Related to this claim was a claim of transference: Jesus honored his mother, therefore we should honor Mary, because she is also our mother. Albrecht phrases it this way: "We come to the question whether it is the Christian's duty to honor his mother, Mary."

However, Scripture does not call Mary our mother and does not suggest she is our mother. As I noted in the debate, the only thing described as the mother of us all is the heavenly Jerusalem (Galatians 4:26).

There are really two ways to attempt to justify this claim. One was used by Albrecht during the debate, and the other was not. The one used by Albrecht during the debate was an appeal to Jesus' dying comment to John "Behold thy mother."

However, as we brought out during the debate, this was a command that was made uniquely to John. John's reaction to this command by which he was essentially adopted as a son of Mary (or Mary was adopted as his mother, depending on how you look at it), is seen in the Scriptures: "And from that hour that disciple took her unto his own home." (John 19:27)

John took care of Mary as though Mary were his own mother - but the command was uniquely to John. Notice that it does not say that "And from that hour all the disciples took turns having Mary over" but "And from that hour that disciple took her unto his own home."

There is another argument out there, which is that we become united to Christ and therefore we have a mother-son (or at least something like a mother-in-law) relationship with Mary via our union with Christ. Of course, Scriptures nowhere suggest that Jesus' biological connections are to be attributed to us via our union with Him. Furthermore, Jesus' own appointment of John to be Mary's son seems to be substitutionary: i.e. as though Jesus was appointing John as Mary's son in place of Jesus.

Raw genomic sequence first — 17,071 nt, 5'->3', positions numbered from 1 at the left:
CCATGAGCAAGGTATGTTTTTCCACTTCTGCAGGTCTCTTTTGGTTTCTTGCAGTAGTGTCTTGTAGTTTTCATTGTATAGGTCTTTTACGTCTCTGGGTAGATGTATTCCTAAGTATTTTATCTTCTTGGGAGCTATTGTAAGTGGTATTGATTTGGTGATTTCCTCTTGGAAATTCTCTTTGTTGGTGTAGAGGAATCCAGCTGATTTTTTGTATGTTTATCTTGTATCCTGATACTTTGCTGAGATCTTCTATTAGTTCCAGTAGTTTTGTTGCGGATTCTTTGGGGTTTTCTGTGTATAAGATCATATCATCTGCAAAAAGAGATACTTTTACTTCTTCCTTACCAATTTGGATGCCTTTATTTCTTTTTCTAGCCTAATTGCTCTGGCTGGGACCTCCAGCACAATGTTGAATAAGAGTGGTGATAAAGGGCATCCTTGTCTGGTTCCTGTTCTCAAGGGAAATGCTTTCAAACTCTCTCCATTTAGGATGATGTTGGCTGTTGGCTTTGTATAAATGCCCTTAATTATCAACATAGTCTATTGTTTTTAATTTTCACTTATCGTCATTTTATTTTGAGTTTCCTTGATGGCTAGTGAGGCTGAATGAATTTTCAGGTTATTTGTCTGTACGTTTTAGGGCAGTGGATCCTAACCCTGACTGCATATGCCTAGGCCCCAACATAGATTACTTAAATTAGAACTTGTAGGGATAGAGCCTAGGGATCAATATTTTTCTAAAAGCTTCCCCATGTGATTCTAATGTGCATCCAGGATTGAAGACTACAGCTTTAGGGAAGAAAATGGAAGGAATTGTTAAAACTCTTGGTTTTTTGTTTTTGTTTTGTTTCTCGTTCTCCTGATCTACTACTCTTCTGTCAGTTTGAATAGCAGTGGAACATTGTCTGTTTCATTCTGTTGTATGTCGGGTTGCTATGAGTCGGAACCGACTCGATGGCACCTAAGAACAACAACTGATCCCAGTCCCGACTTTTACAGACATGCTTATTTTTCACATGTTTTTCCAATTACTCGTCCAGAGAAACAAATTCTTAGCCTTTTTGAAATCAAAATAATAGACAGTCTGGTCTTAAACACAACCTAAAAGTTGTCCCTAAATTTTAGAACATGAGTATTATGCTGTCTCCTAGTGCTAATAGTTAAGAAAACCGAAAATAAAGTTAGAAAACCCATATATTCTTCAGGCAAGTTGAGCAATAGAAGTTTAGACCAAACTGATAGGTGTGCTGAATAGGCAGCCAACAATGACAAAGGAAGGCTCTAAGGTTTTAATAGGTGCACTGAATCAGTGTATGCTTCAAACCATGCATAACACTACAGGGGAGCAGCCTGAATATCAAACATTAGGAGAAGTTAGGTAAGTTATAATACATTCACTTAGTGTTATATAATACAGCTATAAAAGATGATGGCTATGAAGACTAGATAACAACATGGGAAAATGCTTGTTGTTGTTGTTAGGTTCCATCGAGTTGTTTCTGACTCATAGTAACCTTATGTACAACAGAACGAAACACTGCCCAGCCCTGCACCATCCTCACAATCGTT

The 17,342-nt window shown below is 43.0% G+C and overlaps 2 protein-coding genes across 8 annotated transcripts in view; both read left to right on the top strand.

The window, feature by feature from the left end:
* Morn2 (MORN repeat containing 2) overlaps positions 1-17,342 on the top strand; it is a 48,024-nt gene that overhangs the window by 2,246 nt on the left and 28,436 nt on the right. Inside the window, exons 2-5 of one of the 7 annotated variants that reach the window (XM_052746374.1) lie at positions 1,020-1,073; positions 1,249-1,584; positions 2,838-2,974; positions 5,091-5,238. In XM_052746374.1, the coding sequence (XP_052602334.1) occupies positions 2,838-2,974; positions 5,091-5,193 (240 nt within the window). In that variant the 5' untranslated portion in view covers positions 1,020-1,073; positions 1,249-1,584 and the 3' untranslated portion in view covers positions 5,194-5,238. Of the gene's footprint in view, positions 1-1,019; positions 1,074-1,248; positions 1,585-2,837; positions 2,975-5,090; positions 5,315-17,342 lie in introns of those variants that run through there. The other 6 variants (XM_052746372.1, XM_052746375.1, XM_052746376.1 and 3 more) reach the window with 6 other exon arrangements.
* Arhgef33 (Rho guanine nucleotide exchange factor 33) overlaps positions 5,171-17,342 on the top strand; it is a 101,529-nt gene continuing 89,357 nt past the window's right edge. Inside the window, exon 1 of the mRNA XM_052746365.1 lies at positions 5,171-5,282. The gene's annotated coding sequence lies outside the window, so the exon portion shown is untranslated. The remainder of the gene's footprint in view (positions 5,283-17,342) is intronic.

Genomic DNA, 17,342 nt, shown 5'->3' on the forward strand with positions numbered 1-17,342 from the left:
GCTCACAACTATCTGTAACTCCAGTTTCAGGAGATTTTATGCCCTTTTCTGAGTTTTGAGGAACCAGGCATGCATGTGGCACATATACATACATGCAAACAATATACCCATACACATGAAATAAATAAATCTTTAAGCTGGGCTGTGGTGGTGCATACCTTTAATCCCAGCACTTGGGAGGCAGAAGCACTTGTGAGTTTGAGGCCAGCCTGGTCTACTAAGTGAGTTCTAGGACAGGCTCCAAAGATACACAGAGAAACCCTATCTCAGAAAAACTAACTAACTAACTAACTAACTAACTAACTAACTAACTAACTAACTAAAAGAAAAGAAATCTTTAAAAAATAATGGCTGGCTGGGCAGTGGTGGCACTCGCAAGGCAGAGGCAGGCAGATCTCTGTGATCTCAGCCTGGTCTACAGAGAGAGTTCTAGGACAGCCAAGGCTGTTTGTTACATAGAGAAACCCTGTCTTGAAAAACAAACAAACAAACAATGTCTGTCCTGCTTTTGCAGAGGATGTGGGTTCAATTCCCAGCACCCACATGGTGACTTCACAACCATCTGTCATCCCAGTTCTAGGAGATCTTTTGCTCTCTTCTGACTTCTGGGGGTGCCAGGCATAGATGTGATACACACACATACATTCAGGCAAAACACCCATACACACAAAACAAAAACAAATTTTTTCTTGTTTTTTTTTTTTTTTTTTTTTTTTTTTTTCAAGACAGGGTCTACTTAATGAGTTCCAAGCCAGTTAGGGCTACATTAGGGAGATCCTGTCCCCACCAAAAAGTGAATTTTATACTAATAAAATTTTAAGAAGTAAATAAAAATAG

Even if, however, through our union with Christ or even through the command to John, we were to treat Mary as though she were our own mother, we are not to give religious veneration to our parents, so it would not follow that we should give honor equivalent to veneration to Mary even if Mary were our mother.



orthodox said...

You are the one who claims there is such a concept as "religious" veneration, which is distinct from non-religious veneration. But these are categories the bible knows nothing about.

But I guess sola scriptura only needs to be followed when it supports your position.

Turretinfan said...


a) Yes, other folks besides me recognize the difference between religious and non-religious veneration.

b) Even folks outside the Reformed tradition recognize that there is such a distinction.

c) You yourself recognize that there is such a distinction, even if you like to pretend (with some of the Romanists) that there is no distinction.

d) The Bible does provide the basis for the distinction as can be seen from contrasting the first table of the law ("Love the Lord thy God") with the second table of the law ("love thy neighbor as thyself").

e) Improve the tone of your comments, please.